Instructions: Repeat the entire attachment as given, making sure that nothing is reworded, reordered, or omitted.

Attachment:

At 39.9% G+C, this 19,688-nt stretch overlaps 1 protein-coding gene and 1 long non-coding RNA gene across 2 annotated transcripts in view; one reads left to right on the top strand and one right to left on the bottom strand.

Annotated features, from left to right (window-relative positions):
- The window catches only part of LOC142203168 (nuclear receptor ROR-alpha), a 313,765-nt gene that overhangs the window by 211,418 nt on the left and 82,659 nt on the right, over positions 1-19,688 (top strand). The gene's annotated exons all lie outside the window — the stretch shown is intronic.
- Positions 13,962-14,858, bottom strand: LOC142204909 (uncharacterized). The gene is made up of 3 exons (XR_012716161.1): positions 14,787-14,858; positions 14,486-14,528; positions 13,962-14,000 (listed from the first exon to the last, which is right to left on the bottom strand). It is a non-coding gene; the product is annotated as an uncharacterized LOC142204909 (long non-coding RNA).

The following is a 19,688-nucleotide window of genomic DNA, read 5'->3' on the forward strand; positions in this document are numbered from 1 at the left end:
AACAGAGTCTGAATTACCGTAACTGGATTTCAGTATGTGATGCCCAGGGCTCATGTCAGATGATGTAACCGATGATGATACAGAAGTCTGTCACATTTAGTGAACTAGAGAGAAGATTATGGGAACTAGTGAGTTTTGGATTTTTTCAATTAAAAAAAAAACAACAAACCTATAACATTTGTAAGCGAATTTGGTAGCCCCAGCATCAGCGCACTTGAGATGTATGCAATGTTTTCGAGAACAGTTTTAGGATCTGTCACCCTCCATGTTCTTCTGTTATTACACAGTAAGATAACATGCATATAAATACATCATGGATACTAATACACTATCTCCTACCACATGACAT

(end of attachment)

At 39.9% G+C, this 19,688-nt stretch overlaps 1 protein-coding gene and 1 long non-coding RNA gene across 2 annotated transcripts in view; one reads left to right on the top strand and one right to left on the bottom strand.

Annotated features, from left to right (window-relative positions):
- The window catches only part of LOC142203168 (nuclear receptor ROR-alpha), a 313,765-nt gene that overhangs the window by 211,418 nt on the left and 82,659 nt on the right, over positions 1-19,688 (top strand). The gene's annotated exons all lie outside the window — the stretch shown is intronic.
- Positions 13,962-14,858, bottom strand: LOC142204909 (uncharacterized). The gene is made up of 3 exons (XR_012716161.1): positions 14,787-14,858; positions 14,486-14,528; positions 13,962-14,000 (listed from the first exon to the last, which is right to left on the bottom strand). It is a non-coding gene; the product is annotated as an uncharacterized LOC142204909 (long non-coding RNA).

The following is a 19,688-nucleotide window of genomic DNA, read 5'->3' on the forward strand; positions in this document are numbered from 1 at the left end:
AACAGAGTCTGAATTACCGTAACTGGATTTCAGTATGTGATGCCCAGGGCTCATGTCAGATGATGTAACCGATGATGATACAGAAGTCTGTCACATTTAGTGAACTAGAGAGAAGATTATGGGAACTAGTGAGTTTTGGATTTTTTCAATTAAAAAAAAAACAACAAACCTATAACATTTGTAAGCGAATTTGGTAGCCCCAGCATCAGCGCACTTGAGATGTATGCAATGTTTTCGAGAACAGTTTTAGGATCTGTCACCCTCCATGTTCTTCTGTTATTACACAGTAAGATAACATGCATATAAATACATCATGGATACTAATACACTATCTCCTACCACATGACAT